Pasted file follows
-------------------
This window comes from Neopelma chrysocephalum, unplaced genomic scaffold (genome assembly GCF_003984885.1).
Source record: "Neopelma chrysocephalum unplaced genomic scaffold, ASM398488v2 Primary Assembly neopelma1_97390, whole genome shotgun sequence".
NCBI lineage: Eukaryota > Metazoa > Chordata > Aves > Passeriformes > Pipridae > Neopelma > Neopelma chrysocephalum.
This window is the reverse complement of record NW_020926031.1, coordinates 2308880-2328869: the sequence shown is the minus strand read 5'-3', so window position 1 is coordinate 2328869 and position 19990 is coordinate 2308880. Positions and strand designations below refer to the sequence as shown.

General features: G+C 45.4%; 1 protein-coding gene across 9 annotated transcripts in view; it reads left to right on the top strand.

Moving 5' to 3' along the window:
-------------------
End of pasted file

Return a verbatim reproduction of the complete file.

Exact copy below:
This window comes from Neopelma chrysocephalum, unplaced genomic scaffold (genome assembly GCF_003984885.1).
Source record: "Neopelma chrysocephalum unplaced genomic scaffold, ASM398488v2 Primary Assembly neopelma1_97390, whole genome shotgun sequence".
NCBI lineage: Eukaryota > Metazoa > Chordata > Aves > Passeriformes > Pipridae > Neopelma > Neopelma chrysocephalum.
This window is the reverse complement of record NW_020926031.1, coordinates 2308880-2328869: the sequence shown is the minus strand read 5'-3', so window position 1 is coordinate 2328869 and position 19990 is coordinate 2308880. Positions and strand designations below refer to the sequence as shown.

General features: G+C 45.4%; 1 protein-coding gene across 9 annotated transcripts in view; it reads left to right on the top strand.

Moving 5' to 3' along the window: